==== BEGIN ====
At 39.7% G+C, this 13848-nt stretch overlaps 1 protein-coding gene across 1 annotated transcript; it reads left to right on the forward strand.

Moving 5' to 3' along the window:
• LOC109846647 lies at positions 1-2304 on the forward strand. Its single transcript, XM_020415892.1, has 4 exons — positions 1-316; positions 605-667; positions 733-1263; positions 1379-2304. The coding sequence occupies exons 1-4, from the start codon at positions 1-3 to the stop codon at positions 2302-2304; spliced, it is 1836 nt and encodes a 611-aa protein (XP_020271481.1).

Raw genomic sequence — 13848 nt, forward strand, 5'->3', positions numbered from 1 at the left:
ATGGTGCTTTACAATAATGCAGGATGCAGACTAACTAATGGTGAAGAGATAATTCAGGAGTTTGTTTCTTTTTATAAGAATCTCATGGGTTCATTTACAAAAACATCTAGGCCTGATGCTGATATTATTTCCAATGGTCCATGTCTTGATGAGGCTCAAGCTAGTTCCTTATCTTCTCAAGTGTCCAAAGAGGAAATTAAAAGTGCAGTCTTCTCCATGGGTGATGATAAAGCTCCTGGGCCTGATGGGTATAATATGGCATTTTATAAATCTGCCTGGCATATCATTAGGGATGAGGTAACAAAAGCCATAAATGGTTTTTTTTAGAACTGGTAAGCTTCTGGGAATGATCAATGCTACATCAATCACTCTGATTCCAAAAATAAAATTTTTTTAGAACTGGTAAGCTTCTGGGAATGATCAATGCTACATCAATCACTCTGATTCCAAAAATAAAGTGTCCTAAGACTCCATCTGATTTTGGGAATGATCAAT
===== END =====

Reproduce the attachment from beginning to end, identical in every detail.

At 39.7% G+C, this 13848-nt stretch overlaps 1 protein-coding gene across 1 annotated transcript; it reads left to right on the forward strand.

Moving 5' to 3' along the window:
• LOC109846647 lies at positions 1-2304 on the forward strand. Its single transcript, XM_020415892.1, has 4 exons — positions 1-316; positions 605-667; positions 733-1263; positions 1379-2304. The coding sequence occupies exons 1-4, from the start codon at positions 1-3 to the stop codon at positions 2302-2304; spliced, it is 1836 nt and encodes a 611-aa protein (XP_020271481.1).

Raw genomic sequence — 13848 nt, forward strand, 5'->3', positions numbered from 1 at the left:
ATGGTGCTTTACAATAATGCAGGATGCAGACTAACTAATGGTGAAGAGATAATTCAGGAGTTTGTTTCTTTTTATAAGAATCTCATGGGTTCATTTACAAAAACATCTAGGCCTGATGCTGATATTATTTCCAATGGTCCATGTCTTGATGAGGCTCAAGCTAGTTCCTTATCTTCTCAAGTGTCCAAAGAGGAAATTAAAAGTGCAGTCTTCTCCATGGGTGATGATAAAGCTCCTGGGCCTGATGGGTATAATATGGCATTTTATAAATCTGCCTGGCATATCATTAGGGATGAGGTAACAAAAGCCATAAATGGTTTTTTTTAGAACTGGTAAGCTTCTGGGAATGATCAATGCTACATCAATCACTCTGATTCCAAAAATAAAATTTTTTTAGAACTGGTAAGCTTCTGGGAATGATCAATGCTACATCAATCACTCTGATTCCAAAAATAAAGTGTCCTAAGACTCCATCTGATTTTGGGAATGATCAAT